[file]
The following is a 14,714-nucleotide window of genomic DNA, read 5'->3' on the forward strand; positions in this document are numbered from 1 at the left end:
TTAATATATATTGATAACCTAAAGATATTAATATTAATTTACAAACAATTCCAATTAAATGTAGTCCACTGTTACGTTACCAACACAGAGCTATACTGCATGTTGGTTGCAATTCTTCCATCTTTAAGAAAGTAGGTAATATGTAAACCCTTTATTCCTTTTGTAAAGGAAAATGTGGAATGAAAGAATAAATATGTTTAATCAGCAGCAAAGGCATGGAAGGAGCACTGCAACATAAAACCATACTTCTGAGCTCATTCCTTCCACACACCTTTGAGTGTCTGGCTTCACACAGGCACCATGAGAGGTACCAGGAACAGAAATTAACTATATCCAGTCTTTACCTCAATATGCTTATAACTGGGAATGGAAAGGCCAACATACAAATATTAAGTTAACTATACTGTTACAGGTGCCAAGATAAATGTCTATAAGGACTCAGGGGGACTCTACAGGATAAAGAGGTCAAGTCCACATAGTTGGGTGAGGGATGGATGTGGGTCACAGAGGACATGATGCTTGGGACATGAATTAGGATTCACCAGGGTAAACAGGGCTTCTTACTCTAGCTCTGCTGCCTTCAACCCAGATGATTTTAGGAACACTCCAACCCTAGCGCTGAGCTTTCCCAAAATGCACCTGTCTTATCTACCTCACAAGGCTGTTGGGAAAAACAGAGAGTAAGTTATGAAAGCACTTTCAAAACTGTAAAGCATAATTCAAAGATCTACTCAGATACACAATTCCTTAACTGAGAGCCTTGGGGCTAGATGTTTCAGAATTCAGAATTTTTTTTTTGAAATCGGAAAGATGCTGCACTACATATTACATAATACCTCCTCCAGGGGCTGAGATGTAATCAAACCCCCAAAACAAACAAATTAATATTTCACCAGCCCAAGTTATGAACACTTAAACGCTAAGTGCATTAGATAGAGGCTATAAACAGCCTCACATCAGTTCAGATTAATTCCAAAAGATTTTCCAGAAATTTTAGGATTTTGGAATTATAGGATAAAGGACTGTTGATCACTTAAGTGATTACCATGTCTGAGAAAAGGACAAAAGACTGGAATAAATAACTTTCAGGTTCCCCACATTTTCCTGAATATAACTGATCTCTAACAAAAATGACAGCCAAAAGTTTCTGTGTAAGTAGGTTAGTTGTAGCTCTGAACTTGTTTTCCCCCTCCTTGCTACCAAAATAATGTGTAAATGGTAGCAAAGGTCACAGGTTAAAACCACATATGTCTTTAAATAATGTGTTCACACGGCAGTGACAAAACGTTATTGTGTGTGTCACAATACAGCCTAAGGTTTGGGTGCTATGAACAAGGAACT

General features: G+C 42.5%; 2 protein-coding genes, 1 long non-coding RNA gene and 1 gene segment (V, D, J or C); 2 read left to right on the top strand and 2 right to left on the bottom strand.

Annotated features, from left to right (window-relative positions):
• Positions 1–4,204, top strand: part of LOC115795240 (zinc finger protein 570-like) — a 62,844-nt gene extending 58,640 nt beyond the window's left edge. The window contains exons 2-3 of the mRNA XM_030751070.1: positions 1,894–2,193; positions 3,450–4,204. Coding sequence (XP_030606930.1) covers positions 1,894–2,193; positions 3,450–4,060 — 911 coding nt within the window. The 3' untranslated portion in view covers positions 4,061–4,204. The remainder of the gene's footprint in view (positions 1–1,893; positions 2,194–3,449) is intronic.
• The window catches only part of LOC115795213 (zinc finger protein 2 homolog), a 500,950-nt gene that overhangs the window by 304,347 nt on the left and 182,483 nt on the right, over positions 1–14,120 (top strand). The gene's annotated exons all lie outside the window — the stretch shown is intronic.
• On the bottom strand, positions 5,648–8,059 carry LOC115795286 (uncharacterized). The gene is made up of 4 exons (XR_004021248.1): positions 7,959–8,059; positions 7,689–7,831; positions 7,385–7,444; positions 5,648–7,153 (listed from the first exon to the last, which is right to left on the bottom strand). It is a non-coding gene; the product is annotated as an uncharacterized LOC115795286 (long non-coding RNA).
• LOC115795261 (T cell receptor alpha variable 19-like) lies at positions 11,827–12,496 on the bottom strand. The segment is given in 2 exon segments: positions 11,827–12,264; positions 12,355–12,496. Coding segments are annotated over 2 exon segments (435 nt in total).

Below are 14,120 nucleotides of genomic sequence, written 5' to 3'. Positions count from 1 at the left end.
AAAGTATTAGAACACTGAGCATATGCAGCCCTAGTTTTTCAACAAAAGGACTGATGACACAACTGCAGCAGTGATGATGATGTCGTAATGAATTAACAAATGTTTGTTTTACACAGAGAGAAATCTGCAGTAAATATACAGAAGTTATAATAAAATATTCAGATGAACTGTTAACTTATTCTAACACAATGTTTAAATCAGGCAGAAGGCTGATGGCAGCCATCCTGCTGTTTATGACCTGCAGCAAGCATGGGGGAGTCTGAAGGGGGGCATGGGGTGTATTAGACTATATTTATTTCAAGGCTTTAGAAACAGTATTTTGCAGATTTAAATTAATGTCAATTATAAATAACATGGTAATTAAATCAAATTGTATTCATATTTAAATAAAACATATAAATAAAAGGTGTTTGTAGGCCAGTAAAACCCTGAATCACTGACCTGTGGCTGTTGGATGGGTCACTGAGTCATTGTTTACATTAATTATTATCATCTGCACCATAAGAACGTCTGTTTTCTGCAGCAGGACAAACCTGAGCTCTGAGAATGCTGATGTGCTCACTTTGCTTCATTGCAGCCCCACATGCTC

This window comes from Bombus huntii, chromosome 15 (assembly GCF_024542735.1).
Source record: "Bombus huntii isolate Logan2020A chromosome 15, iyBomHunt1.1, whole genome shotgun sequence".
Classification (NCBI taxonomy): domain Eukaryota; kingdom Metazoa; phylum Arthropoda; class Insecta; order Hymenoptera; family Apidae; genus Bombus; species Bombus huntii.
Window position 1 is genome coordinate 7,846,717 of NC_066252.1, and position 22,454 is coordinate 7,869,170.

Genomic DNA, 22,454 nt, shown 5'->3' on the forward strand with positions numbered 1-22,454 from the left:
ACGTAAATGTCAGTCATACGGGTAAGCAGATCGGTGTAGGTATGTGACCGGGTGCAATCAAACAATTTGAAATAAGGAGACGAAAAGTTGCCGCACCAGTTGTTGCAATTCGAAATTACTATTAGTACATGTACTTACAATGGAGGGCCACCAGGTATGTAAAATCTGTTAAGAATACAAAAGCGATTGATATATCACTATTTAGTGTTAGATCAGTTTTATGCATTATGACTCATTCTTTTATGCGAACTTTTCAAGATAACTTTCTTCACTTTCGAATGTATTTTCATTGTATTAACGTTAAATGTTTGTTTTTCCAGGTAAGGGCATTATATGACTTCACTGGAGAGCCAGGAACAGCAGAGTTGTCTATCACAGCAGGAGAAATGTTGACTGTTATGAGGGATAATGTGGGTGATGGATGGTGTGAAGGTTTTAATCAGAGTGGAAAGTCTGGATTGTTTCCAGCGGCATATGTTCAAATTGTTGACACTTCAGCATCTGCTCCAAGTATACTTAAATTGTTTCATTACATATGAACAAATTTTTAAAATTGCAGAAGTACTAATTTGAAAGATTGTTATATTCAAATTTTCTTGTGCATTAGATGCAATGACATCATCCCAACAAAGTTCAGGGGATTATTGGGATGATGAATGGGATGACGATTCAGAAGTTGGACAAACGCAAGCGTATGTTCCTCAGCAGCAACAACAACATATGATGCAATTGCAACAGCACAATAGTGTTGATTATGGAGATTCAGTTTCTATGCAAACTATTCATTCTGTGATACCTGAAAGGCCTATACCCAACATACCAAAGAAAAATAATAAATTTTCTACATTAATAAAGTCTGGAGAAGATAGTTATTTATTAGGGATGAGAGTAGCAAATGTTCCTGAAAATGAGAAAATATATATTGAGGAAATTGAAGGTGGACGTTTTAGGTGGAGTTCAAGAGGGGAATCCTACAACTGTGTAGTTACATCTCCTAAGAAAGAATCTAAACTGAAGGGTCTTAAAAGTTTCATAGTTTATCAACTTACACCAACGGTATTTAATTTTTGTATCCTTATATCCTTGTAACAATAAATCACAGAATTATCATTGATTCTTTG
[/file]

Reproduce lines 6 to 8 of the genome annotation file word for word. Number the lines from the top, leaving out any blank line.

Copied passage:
• The window catches only part of LOC115795213 (zinc finger protein 2 homolog), a 500,950-nt gene that overhangs the window by 304,347 nt on the left and 182,483 nt on the right, over positions 1–14,120 (top strand). The gene's annotated exons all lie outside the window — the stretch shown is intronic.
• On the bottom strand, positions 5,648–8,059 carry LOC115795286 (uncharacterized). The gene is made up of 4 exons (XR_004021248.1): positions 7,959–8,059; positions 7,689–7,831; positions 7,385–7,444; positions 5,648–7,153 (listed from the first exon to the last, which is right to left on the bottom strand). It is a non-coding gene; the product is annotated as an uncharacterized LOC115795286 (long non-coding RNA).
• LOC115795261 (T cell receptor alpha variable 19-like) lies at positions 11,827–12,496 on the bottom strand. The segment is given in 2 exon segments: positions 11,827–12,264; positions 12,355–12,496. Coding segments are annotated over 2 exon segments (435 nt in total).